When depression comes to visit.

Heidi's heart painting

Depression is a rude guest. It always shows up unannounced. It comes and goes when it feels like it, often at inopportune times. It leaves a mess when it breezes into town and expects you to drop everything to be with it.  It makes you feel bad for opening the door in the first place. It blames you for everything that doesn’t go right.  It’s entitled and inconsiderate. Not to mention it also makes you feel bad.

As you can imagine, a guest like that would be very unwelcomed.

That’s how I felt Sunday morning when I sensed it was coming. I didn’t get it and I definitely didn’t want it. I had just had a beautiful weekend. There was no reason I could think of that gave it the green light to visit.

I started to think about how I could pretend not to be home. Hide in my room, under the covers, or just not answer the door this time. Maybe it would get the hint and go bother someone else.

But, having a toddler at home and a husband out of town. I didn’t have that luxury. So, I woke up and opened the door. It floated above and around me.

Then it made its way in.

Maybe you know what that feels like.  The proverbial gray cloud that follows you around, it still seeps in and parks itself on your chest, attaches itself to your back, forcing you to carry the weight of it around, or it settles in the lump it cultivates in the back of your throat.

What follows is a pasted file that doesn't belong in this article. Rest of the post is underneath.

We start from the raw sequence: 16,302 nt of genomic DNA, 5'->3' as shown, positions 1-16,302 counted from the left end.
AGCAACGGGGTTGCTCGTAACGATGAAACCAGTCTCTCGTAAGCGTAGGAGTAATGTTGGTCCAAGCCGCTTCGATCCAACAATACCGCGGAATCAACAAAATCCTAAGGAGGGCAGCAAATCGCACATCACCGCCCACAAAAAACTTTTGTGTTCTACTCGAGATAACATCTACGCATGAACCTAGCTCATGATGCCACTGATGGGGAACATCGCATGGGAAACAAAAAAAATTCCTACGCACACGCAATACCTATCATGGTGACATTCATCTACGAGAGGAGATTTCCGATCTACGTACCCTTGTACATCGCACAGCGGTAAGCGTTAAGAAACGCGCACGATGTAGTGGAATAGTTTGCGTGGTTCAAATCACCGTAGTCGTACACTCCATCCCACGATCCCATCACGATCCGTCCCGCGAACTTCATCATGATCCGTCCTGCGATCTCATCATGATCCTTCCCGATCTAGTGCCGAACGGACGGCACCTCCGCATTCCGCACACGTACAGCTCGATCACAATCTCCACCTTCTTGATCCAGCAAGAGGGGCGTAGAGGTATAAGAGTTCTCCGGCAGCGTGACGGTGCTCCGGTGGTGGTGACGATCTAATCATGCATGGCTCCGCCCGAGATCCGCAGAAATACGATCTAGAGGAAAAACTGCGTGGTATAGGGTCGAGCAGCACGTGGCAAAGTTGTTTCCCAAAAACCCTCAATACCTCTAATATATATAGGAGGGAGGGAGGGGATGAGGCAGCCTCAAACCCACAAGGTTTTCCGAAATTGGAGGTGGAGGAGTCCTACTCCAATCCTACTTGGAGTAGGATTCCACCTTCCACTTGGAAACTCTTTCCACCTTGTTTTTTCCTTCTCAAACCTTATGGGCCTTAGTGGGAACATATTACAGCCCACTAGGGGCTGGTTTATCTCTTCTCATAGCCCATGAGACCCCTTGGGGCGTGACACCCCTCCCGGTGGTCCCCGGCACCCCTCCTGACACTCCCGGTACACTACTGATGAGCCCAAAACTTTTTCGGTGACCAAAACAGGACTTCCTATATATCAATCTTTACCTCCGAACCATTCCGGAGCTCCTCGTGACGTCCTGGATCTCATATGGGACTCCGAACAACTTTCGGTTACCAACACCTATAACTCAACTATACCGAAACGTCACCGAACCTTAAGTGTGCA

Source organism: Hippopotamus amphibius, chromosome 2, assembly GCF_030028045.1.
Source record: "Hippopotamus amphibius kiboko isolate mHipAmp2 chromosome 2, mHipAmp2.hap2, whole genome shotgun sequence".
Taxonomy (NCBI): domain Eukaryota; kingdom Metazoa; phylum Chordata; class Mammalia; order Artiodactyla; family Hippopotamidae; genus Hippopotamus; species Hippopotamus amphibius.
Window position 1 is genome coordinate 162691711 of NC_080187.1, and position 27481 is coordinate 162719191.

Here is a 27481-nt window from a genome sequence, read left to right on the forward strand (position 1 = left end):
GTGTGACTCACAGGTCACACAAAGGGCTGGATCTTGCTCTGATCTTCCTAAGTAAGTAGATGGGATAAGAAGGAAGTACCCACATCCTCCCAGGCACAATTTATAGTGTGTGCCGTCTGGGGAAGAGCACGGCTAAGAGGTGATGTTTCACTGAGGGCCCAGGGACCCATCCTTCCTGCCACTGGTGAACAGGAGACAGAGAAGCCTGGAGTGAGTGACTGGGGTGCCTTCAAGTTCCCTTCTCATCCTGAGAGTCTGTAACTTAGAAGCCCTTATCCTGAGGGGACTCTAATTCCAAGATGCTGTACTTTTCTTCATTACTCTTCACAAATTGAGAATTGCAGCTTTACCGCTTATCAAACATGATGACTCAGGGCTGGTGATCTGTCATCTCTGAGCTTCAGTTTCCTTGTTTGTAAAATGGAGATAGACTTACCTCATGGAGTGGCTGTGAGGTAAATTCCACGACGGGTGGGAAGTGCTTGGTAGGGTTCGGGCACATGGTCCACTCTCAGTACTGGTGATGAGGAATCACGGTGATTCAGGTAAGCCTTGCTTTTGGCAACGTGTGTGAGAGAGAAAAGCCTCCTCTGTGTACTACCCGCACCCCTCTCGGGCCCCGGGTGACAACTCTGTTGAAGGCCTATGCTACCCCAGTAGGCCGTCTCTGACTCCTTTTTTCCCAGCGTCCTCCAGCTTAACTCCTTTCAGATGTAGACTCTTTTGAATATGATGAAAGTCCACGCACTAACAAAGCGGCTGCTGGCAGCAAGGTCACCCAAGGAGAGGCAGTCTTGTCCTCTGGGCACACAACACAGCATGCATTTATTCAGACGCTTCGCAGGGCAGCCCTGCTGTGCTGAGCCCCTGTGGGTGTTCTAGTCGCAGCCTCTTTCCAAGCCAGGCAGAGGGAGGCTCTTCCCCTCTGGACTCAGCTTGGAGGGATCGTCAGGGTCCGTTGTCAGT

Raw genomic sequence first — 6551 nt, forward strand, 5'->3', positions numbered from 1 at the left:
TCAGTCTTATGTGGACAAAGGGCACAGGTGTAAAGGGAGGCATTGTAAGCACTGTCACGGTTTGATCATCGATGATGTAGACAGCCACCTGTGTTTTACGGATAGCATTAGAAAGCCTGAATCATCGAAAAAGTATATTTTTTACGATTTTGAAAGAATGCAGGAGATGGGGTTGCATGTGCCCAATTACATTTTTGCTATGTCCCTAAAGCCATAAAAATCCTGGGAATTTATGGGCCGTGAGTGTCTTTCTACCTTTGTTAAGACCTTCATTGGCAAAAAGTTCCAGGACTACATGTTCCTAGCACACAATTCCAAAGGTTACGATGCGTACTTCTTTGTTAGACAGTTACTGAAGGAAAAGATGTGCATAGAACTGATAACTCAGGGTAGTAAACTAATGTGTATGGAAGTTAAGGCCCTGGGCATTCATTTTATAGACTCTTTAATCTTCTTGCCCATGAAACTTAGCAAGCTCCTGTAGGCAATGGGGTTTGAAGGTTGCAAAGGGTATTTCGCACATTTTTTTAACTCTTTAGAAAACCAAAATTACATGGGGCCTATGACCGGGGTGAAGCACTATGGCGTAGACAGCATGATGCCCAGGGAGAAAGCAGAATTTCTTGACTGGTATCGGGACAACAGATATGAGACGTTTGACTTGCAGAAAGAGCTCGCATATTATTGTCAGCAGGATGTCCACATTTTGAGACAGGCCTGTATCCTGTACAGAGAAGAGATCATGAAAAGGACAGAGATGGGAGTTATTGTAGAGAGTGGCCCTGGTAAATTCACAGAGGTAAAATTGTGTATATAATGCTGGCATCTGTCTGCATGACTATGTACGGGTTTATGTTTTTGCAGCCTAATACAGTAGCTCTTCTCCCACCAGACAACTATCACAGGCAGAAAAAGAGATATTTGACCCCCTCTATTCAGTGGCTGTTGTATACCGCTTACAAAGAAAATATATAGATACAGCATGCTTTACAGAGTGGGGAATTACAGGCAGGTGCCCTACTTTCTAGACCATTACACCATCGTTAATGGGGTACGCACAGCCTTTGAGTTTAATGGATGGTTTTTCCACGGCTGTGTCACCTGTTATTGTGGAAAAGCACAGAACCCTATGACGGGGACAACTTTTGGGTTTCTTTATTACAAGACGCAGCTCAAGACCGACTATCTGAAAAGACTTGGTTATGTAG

At first, I ignore it. I try and pretend it’s not there and go on about my day.  Wake up, make breakfast, and play with Ellie. Smile. Try to pretend it’s not there. Distract myself.

I’m a girl who loves a good state change-thank you Tony Robbins and NLP, but sometimes that works, and other days it only seems to entice the sadness.  Pissing it off and helping it grow.

So then it morphs into frustration. I distract myself long enough to think I’m just in a bad mood. And that works for a while, where I can just pretend I’m pissed or PMSing.

But eventually something will happen to shift me back “home” to the intent of the original visitor. I will stub my toe, burn noodles, or open a bill and WHAM! There it is.

There she is. And she envelops me. And

I let her in. Fully. Finally.

I fell to my knees sobbing in the kitchen. And my toddler was in the living room.

I heard Ellie’s soft voice through my sobbing, “What happened Mommy?” She asked.

I was tempted to say, “Nothing.” But instead I said. “Mommy just got sad.”

“Mommy just got sad?” She echoed.

“Yes honey. Mommy is sad.”

“Here.” She said scooting our little Chihuahua closer to me. “Want to pet Milo?

“Thank you” I wept petting Milo.

Ellie began to rub my back and play with my hair, “You pretty hair, mommy.”

“Thank you Ellie.”

“You fine now?” She wanted.

“Mommy’s still sad”, I still needed to cry.

“Want to go color? Come on Mommy” She grabbed my hand and led me to the canvas.

As I sat, crying and coloring with my daughter I felt so blessed that I could cry and that I didn’t need to run to the bathroom or suck it up to protect her.

I feel blessed that she can see the value in seeing a feeling through.

What she taught me was how to remember how to be a good hostess.

When sadness comes to visit, sometimes there’s immense value in just being present for it. Not being mad at it, but welcoming it and asking it what it needs or why it’s here.

Before, I would do anything to push sadness away. I would try and drown it, or medicate it, or sleep it away. But today, I showed up to meet it. And there is a lesson in every tear.

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